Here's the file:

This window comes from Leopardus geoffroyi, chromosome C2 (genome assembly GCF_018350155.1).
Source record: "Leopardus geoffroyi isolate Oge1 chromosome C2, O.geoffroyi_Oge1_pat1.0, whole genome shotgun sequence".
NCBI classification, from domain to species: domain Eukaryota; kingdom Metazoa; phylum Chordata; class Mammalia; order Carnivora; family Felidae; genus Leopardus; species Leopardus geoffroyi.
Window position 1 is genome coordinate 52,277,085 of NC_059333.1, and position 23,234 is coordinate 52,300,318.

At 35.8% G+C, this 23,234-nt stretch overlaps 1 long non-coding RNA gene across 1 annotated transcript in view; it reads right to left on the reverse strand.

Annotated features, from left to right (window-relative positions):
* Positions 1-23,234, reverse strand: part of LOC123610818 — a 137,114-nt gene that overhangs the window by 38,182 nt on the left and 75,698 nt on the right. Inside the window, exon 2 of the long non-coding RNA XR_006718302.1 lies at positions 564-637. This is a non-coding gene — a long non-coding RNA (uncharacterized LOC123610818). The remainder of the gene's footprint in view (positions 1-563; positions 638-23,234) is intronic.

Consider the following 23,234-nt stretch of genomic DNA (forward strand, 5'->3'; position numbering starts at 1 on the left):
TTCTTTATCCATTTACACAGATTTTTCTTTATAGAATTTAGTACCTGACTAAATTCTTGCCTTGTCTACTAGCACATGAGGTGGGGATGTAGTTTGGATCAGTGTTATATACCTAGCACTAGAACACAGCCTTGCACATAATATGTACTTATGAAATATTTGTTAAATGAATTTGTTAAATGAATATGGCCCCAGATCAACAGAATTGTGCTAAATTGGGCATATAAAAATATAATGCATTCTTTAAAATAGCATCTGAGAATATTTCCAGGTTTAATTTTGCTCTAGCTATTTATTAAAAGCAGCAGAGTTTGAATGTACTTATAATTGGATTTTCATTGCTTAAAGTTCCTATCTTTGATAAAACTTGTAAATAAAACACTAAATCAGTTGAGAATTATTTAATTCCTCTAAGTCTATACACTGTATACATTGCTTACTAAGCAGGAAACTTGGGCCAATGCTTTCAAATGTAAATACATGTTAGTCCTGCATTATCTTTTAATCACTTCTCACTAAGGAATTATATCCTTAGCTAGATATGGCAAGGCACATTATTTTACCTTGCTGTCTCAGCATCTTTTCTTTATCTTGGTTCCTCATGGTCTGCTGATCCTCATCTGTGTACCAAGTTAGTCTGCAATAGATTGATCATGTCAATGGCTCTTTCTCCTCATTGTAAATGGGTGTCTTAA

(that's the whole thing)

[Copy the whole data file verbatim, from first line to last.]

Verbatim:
This window comes from Leopardus geoffroyi, chromosome C2 (genome assembly GCF_018350155.1).
Source record: "Leopardus geoffroyi isolate Oge1 chromosome C2, O.geoffroyi_Oge1_pat1.0, whole genome shotgun sequence".
NCBI classification, from domain to species: domain Eukaryota; kingdom Metazoa; phylum Chordata; class Mammalia; order Carnivora; family Felidae; genus Leopardus; species Leopardus geoffroyi.
Window position 1 is genome coordinate 52,277,085 of NC_059333.1, and position 23,234 is coordinate 52,300,318.

At 35.8% G+C, this 23,234-nt stretch overlaps 1 long non-coding RNA gene across 1 annotated transcript in view; it reads right to left on the reverse strand.

Annotated features, from left to right (window-relative positions):
* Positions 1-23,234, reverse strand: part of LOC123610818 — a 137,114-nt gene that overhangs the window by 38,182 nt on the left and 75,698 nt on the right. Inside the window, exon 2 of the long non-coding RNA XR_006718302.1 lies at positions 564-637. This is a non-coding gene — a long non-coding RNA (uncharacterized LOC123610818). The remainder of the gene's footprint in view (positions 1-563; positions 638-23,234) is intronic.

Consider the following 23,234-nt stretch of genomic DNA (forward strand, 5'->3'; position numbering starts at 1 on the left):
TTCTTTATCCATTTACACAGATTTTTCTTTATAGAATTTAGTACCTGACTAAATTCTTGCCTTGTCTACTAGCACATGAGGTGGGGATGTAGTTTGGATCAGTGTTATATACCTAGCACTAGAACACAGCCTTGCACATAATATGTACTTATGAAATATTTGTTAAATGAATTTGTTAAATGAATATGGCCCCAGATCAACAGAATTGTGCTAAATTGGGCATATAAAAATATAATGCATTCTTTAAAATAGCATCTGAGAATATTTCCAGGTTTAATTTTGCTCTAGCTATTTATTAAAAGCAGCAGAGTTTGAATGTACTTATAATTGGATTTTCATTGCTTAAAGTTCCTATCTTTGATAAAACTTGTAAATAAAACACTAAATCAGTTGAGAATTATTTAATTCCTCTAAGTCTATACACTGTATACATTGCTTACTAAGCAGGAAACTTGGGCCAATGCTTTCAAATGTAAATACATGTTAGTCCTGCATTATCTTTTAATCACTTCTCACTAAGGAATTATATCCTTAGCTAGATATGGCAAGGCACATTATTTTACCTTGCTGTCTCAGCATCTTTTCTTTATCTTGGTTCCTCATGGTCTGCTGATCCTCATCTGTGTACCAAGTTAGTCTGCAATAGATTGATCATGTCAATGGCTCTTTCTCCTCATTGTAAATGGGTGTCTTAA